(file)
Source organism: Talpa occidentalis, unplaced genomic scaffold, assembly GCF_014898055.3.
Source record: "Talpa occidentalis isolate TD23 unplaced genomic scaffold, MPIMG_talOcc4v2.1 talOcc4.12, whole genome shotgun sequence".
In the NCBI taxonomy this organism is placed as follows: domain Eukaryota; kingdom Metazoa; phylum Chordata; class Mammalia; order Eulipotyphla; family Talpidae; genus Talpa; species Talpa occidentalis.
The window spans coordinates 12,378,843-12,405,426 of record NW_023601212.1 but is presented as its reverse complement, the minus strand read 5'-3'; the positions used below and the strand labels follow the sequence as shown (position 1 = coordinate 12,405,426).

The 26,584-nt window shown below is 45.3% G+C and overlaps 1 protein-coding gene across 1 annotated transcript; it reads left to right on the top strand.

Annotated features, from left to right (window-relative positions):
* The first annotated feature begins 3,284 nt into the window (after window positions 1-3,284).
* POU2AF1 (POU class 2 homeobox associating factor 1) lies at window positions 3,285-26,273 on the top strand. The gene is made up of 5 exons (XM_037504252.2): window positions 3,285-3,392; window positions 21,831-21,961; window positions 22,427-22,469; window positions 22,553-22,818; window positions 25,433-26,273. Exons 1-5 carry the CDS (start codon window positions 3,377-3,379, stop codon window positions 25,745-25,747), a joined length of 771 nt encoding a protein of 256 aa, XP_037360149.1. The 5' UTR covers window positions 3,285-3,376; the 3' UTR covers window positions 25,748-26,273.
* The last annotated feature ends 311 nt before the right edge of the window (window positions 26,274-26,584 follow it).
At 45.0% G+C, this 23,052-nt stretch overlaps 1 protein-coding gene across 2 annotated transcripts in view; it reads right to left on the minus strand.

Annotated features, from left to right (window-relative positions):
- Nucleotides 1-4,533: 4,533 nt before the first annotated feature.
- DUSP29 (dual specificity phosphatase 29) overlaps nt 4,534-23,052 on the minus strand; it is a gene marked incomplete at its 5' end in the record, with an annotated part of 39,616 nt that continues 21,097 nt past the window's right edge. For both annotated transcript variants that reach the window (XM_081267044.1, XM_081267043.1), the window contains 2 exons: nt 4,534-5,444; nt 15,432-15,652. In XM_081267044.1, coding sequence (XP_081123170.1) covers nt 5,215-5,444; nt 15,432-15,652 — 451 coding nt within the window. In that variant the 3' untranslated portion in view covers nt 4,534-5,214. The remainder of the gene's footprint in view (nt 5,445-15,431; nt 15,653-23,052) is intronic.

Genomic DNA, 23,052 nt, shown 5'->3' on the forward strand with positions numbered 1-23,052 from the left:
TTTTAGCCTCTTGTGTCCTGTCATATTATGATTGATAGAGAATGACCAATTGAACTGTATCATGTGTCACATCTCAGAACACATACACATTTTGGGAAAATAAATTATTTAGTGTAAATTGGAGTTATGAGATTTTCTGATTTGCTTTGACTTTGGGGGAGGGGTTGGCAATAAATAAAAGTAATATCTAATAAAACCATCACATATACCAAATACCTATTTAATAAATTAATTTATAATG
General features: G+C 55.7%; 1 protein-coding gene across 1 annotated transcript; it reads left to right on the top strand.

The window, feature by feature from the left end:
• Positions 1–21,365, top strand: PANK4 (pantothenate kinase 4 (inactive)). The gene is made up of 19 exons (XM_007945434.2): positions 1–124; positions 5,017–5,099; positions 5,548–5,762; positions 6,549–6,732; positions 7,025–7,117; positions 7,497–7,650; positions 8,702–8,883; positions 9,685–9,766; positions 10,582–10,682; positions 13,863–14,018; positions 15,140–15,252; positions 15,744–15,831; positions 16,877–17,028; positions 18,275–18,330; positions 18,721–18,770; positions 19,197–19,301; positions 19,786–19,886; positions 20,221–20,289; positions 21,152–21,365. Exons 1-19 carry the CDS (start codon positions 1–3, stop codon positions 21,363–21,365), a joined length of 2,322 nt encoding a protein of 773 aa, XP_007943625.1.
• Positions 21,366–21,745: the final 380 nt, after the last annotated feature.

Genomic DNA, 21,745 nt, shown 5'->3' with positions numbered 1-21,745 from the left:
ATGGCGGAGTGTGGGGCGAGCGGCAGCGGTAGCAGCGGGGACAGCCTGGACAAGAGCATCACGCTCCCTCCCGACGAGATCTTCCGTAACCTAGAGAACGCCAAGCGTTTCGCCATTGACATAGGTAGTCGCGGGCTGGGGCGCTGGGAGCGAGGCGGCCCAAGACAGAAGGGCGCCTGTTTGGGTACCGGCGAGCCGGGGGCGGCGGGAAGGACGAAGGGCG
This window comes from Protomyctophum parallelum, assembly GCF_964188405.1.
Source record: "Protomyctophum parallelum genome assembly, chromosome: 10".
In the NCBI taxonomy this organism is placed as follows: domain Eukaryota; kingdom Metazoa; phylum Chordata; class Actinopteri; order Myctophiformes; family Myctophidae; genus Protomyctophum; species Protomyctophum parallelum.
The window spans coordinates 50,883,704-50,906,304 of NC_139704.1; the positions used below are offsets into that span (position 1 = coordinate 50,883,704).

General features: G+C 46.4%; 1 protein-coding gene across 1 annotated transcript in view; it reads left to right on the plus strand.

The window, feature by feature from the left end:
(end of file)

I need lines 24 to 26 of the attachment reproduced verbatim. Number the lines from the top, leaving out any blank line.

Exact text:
In the NCBI taxonomy this organism is placed as follows: domain Eukaryota; kingdom Metazoa; phylum Chordata; class Actinopteri; order Myctophiformes; family Myctophidae; genus Protomyctophum; species Protomyctophum parallelum.
The window spans coordinates 50,883,704-50,906,304 of NC_139704.1; the positions used below are offsets into that span (position 1 = coordinate 50,883,704).

General features: G+C 46.4%; 1 protein-coding gene across 1 annotated transcript in view; it reads left to right on the plus strand.